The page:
California’s Unfair Competition Law (Cal. Business and Professions Code Section 17200) allows plaintiffs to challenge business practices that are unfair or fraudulent. ERI has previously filed claims under the law in our suit on behalf of Burmese villagers against Unocal for its knowing benefit from the human rights abuses of its business partner the Burmese military, and our suit on behalf of Amazon Watch, which was forced to expand significant resources to challenge pollution by Occidental Petroleum (Oxy) in the Peruvian Amazon. The law requires that the plaintiff “has suffered injury in fact and has lost money or property as a result of such unfair competition.”

Corporations, including Oxy, have argued that in order to bring a claim, the plaintiff not only must have lost money, but also that the lost money must be in the defendant’s possession. A few lower courts had accepted that argument. Last Thursday, however, in the Kwikset case, the California Supreme Court rejected that very narrow limit on who may sue under Section 17200. By affirming that the court house door is open to all those who lost money as a result of an unfair business practice, the decision is an important win for consumers, human rights and labor organizations and others concerned with corporate accountability.  The decision is described more fully on the UCL Practitioner blog.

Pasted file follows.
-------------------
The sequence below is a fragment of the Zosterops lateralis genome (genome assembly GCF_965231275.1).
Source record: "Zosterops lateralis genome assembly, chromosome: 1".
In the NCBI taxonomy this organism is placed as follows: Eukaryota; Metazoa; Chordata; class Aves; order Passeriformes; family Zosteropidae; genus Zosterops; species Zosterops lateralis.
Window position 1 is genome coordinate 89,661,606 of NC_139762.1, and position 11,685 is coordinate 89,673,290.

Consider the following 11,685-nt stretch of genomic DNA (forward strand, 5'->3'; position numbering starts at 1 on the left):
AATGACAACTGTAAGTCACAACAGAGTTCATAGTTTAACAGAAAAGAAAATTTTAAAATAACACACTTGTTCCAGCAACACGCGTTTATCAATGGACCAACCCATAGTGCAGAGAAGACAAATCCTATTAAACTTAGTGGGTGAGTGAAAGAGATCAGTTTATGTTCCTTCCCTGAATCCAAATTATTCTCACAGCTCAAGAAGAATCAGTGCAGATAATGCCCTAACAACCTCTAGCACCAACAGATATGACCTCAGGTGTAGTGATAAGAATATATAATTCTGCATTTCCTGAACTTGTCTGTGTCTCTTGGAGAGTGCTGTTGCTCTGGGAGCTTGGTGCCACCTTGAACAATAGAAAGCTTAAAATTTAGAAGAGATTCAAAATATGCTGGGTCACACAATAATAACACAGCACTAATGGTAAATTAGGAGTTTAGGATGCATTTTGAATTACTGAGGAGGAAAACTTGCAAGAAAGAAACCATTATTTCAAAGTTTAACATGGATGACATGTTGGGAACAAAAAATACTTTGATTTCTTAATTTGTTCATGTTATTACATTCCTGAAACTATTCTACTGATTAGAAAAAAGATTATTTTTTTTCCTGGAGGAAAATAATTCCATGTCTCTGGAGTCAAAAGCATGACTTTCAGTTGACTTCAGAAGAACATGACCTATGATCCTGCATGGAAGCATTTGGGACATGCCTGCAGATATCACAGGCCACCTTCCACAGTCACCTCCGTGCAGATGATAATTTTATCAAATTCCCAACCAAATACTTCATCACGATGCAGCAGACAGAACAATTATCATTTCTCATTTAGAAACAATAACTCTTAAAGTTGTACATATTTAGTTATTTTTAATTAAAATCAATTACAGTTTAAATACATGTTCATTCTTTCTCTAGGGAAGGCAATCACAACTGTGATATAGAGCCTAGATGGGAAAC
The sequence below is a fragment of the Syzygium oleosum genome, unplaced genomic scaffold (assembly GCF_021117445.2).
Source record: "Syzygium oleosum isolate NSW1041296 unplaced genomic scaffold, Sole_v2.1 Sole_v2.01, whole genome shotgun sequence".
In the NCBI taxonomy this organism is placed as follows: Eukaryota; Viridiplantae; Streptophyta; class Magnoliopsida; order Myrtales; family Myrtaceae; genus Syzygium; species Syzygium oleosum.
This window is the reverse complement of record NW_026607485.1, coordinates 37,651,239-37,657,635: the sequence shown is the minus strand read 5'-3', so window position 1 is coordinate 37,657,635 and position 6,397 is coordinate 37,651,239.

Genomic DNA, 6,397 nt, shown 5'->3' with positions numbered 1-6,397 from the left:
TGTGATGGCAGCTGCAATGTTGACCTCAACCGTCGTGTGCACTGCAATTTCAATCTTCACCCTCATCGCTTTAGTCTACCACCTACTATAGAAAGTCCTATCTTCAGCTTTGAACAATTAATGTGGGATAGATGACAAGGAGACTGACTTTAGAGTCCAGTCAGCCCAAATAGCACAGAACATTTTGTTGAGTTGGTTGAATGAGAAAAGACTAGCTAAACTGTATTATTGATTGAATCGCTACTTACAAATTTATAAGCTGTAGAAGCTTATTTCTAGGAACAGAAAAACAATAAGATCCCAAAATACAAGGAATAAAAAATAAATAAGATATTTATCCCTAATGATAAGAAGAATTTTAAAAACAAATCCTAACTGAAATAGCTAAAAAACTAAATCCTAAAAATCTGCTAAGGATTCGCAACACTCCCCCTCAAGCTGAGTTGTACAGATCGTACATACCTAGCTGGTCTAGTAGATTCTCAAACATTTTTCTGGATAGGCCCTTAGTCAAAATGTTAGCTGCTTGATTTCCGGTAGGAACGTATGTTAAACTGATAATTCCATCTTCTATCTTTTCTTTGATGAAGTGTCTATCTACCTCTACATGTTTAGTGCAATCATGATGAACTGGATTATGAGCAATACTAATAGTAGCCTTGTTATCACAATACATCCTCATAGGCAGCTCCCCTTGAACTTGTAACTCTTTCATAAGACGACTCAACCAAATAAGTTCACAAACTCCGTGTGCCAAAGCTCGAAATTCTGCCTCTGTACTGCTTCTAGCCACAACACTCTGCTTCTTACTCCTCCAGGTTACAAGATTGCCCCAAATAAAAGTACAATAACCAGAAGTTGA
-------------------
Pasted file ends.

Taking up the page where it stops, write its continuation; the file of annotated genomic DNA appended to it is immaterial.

In our case, Oxy has already sent a letter to the court acknowledging that Kwikset eliminates one of its arguments against Amazon Watch.